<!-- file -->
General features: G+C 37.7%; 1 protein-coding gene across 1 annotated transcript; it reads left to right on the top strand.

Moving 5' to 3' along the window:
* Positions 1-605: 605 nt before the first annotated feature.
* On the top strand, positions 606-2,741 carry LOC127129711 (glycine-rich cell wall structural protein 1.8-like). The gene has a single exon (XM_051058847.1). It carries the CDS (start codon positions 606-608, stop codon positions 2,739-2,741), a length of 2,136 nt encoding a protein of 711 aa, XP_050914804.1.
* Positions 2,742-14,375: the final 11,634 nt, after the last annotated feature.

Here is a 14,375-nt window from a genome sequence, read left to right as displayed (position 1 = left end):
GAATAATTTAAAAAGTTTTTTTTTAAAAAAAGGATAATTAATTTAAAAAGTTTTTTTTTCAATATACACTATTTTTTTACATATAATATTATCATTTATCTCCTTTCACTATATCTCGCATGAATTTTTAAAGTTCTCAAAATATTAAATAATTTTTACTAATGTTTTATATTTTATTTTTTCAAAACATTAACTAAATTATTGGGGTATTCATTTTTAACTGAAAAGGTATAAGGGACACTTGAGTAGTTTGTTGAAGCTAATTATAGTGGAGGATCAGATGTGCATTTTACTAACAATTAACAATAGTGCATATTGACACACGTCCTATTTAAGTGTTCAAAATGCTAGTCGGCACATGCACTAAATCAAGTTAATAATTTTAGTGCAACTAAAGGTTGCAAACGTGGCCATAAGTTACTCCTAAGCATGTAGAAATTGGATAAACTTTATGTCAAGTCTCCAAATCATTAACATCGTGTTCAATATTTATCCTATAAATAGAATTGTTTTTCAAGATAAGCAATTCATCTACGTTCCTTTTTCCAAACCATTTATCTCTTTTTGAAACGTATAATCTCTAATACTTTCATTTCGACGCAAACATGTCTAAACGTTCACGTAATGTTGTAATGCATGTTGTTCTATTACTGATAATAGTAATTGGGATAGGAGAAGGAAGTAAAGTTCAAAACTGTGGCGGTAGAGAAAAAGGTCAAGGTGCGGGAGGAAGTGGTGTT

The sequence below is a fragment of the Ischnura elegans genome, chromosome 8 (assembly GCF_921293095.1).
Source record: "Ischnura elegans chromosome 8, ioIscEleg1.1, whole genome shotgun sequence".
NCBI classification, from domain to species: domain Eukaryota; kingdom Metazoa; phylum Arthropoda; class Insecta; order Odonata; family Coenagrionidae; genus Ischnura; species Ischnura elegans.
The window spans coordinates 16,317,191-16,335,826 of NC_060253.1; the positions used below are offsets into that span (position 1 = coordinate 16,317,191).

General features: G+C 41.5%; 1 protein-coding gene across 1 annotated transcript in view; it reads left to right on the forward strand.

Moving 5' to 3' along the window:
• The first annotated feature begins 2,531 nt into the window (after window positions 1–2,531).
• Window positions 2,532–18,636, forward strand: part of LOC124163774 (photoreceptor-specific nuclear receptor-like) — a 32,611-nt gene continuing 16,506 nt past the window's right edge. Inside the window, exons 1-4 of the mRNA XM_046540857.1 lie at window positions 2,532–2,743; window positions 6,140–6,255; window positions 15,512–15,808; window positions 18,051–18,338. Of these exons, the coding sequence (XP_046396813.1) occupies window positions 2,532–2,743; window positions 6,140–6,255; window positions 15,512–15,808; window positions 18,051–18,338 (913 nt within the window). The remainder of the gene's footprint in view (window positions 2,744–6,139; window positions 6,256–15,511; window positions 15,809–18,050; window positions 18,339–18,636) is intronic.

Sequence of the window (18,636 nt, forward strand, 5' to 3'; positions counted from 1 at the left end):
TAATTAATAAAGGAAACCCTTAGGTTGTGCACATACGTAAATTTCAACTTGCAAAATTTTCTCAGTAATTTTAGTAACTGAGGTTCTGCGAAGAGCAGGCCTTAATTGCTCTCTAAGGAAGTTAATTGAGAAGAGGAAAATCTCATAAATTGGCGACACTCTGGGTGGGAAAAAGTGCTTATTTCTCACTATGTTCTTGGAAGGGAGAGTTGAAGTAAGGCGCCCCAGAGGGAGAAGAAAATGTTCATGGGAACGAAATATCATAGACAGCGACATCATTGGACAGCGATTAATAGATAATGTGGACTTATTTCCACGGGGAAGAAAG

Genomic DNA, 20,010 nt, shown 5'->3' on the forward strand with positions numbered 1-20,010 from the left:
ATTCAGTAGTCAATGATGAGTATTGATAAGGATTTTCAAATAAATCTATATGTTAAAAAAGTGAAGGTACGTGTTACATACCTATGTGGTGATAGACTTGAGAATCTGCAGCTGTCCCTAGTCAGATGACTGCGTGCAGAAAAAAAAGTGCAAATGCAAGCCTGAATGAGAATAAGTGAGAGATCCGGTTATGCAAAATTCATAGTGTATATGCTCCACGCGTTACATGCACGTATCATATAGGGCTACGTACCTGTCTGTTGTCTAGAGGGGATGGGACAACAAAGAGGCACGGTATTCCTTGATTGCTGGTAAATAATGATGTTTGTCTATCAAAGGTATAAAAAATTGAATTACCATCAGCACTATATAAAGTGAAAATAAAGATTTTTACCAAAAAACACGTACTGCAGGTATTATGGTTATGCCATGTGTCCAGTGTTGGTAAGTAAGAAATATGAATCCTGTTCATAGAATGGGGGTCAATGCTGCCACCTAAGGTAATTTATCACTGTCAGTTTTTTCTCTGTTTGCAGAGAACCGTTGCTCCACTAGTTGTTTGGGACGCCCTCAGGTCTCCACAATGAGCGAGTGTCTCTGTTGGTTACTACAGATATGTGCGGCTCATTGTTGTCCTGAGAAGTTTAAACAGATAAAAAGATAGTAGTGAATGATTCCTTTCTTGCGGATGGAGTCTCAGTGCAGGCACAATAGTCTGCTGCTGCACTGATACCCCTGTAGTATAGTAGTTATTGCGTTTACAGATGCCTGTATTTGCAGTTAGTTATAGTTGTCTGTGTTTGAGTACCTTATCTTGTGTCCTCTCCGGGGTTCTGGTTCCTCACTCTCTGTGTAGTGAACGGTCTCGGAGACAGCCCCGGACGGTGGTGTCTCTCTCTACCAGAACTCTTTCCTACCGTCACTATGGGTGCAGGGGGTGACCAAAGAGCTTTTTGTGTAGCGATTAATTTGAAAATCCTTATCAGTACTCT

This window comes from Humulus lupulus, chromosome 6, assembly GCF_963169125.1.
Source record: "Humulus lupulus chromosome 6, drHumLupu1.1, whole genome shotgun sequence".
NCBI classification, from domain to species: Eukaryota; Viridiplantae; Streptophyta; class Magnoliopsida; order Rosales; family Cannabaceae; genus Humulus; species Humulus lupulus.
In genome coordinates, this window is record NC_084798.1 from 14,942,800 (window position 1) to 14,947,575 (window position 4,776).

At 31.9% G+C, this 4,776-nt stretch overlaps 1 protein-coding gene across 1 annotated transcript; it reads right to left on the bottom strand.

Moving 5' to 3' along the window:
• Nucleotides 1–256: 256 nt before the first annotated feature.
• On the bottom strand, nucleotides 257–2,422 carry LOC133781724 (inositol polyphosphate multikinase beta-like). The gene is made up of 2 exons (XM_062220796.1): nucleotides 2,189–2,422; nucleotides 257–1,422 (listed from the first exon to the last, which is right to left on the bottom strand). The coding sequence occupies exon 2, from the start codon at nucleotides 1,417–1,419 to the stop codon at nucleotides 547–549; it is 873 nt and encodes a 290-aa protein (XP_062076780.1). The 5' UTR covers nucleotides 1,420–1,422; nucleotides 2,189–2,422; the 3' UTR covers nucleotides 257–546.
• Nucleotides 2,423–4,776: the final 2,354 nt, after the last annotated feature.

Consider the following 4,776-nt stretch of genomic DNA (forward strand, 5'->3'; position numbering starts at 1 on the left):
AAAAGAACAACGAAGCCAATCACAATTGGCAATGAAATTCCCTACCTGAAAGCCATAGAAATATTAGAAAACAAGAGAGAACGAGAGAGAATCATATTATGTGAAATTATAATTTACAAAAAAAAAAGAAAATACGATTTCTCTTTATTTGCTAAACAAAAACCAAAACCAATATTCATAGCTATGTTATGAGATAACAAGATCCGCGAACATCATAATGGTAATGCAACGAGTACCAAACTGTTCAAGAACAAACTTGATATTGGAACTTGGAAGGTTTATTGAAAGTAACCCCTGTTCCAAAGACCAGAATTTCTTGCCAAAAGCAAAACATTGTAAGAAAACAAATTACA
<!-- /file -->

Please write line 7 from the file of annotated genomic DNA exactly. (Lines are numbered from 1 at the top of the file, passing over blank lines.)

GAATAATTTAAAAAGTTTTTTTTTAAAAAAAGGATAATTAATTTAAAAAGTTTTTTTTTCAATATACACTATTTTTTTACATATAATATTATCATTTATCTCCTTTCACTATATCTCGCATGAATTTTTAAAGTTCTCAAAATATTAAATAATTTTTACTAATGTTTTATATTTTATTTTTTCAAAACATTAACTAAATTATTGGGGTATTCATTTTTAACTGAAAAGGTATAAGGGACACTTGAGTAGTTTGTTGAAGCTAATTATAGTGGAGGATCAGATGTGCATTTTACTAACAATTAACAATAGTGCATATTGACACACGTCCTATTTAAGTGTTCAAAATGCTAGTCGGCACATGCACTAAATCAAGTTAATAATTTTAGTGCAACTAAAGGTTGCAAACGTGGCCATAAGTTACTCCTAAGCATGTAGAAATTGGATAAACTTTATGTCAAGTCTCCAAATCATTAACATCGTGTTCAATATTTATCCTATAAATAGAATTGTTTTTCAAGATAAGCAATTCATCTACGTTCCTTTTTCCAAACCATTTATCTCTTTTTGAAACGTATAATCTCTAATACTTTCATTTCGACGCAAACATGTCTAAACGTTCACGTAATGTTGTAATGCATGTTGTTCTATTACTGATAATAGTAATTGGGATAGGAGAAGGAAGTAAAGTTCAAAACTGTGGCGGTAGAGAAAAAGGTCAAGGTGCGGGAGGAAGTGGTGTT